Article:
Results of the 2021-2022 Survey of the American Alliance of Academic Chief Residents in Radiology

Allison Khoo, Christopher Ho, David H. Ballard, Jennifer E. Gould, Kaitlin M. Marquis

Research output: Contribution to journalArticlepeer-review


Rationale and Objectives: An annual survey of chief residents in accredited North American radiology programs is conducted by the American Alliance of Academic Chief Residents in Radiology (A3CR2). Special topics surveyed for the 2021-2022 academic year were procedural competency and virtual radiology education in the COVID-19 pandemic. The purpose of this study is to summarize the 2021-2022 A3CR2 chief resident survey. Materials and Methods: An online survey was distributed to chief residents from 197 Accreditation Council on Graduate Medical Education–accredited radiology residency programs. Chief residents responded to questions regarding their individual procedural readiness and attitudes on virtual radiology education. A single chief resident from each residency answered programmatic questions including the use of virtual education, faculty coverage, and fellowship choices among their graduating classes. Results: We received 110 individual responses from 61 programs, yielding a 31% program response rate. Although the majority (80%) of programs maintained purely in-person attending readout throughout the COVID 19 pandemic, only 13% of programs reported purely in-person didactics and 26% converted to all virtual didactics. The majority (53%-74%) of chief residents perceived virtual learning (in read-out, case conference, and didactic formats) to be less effective than in-person learning. One third of chief residents reported decreased procedural exposure during the pandemic, and 7%-9% of chief residents felt uncomfortable with basic procedures (basic fluoroscopy examinations, basic aspiration/drainage procedures, and superficial biopsy procedures). The number of programs with 24/7 attending coverage increased from 35% in 2019 to 49% in 2022. Body, neuroradiology, and interventional radiology were the most popular advanced training options among graduating radiology residents. Conclusion: The COVID-19 pandemic had a profound impact on radiology training, particularly in terms of virtual learning. These survey results suggest that although digital learning offers increased flexibility, most residents still prefer in-person readout and didactics. Despite this, virtual learning will likely remain a viable option as programs continue to evolve following the pandemic.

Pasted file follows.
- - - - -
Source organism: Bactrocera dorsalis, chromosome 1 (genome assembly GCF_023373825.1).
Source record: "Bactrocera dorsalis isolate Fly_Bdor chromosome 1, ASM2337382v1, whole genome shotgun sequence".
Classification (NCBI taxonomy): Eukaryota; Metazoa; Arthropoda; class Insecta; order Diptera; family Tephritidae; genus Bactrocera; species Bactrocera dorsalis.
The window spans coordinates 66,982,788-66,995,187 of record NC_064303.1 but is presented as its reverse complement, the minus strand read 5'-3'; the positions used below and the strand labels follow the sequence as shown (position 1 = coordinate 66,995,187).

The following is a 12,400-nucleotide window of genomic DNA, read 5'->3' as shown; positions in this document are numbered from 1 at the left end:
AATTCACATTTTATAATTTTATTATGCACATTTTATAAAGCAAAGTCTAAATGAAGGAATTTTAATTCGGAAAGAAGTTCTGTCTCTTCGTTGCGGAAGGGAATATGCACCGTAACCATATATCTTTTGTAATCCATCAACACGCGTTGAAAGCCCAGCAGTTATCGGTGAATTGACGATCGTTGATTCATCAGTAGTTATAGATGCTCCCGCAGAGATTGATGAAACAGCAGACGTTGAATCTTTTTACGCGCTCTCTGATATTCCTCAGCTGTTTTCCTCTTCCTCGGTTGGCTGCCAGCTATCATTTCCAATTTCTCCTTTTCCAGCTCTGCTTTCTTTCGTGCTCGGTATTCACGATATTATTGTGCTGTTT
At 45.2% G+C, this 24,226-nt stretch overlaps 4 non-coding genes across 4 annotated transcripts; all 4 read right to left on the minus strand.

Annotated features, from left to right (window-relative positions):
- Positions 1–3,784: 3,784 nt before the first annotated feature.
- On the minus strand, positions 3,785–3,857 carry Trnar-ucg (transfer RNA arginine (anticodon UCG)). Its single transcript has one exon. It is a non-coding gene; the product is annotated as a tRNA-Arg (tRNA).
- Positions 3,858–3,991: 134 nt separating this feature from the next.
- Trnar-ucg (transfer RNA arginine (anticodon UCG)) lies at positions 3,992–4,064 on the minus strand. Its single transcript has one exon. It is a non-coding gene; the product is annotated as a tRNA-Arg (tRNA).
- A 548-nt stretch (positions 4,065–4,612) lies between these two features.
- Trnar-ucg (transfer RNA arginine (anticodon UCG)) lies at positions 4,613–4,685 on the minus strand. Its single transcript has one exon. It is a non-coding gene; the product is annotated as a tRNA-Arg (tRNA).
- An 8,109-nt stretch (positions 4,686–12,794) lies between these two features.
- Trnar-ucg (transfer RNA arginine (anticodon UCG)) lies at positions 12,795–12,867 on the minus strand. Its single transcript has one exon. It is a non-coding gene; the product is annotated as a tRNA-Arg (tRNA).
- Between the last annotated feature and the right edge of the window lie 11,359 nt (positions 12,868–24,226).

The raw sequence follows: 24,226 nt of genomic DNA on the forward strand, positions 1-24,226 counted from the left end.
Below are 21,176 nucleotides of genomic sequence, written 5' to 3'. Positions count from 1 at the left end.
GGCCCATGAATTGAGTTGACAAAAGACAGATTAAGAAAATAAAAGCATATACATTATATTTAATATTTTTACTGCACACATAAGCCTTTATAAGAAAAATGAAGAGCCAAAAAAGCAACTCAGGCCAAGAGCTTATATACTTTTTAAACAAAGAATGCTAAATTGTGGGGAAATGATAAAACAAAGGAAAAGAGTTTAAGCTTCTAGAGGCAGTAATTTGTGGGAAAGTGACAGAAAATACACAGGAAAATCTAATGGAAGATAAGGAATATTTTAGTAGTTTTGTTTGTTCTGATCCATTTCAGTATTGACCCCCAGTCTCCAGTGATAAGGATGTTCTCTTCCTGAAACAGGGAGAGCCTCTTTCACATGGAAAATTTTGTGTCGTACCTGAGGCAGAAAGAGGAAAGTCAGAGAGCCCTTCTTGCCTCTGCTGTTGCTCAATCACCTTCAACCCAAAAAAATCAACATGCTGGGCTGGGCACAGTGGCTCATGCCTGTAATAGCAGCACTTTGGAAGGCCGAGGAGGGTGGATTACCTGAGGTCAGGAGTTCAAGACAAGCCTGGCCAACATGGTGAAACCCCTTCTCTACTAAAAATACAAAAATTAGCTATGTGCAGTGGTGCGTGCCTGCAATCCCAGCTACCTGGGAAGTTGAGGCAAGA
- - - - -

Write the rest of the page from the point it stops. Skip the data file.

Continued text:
Original languageEnglish
Pages (from-to)2050-2058
Number of pages9
JournalAcademic radiology
Issue number9
StatePublished - Sep 2023


  • Procedural training
  • Radiology residency
  • Resident education


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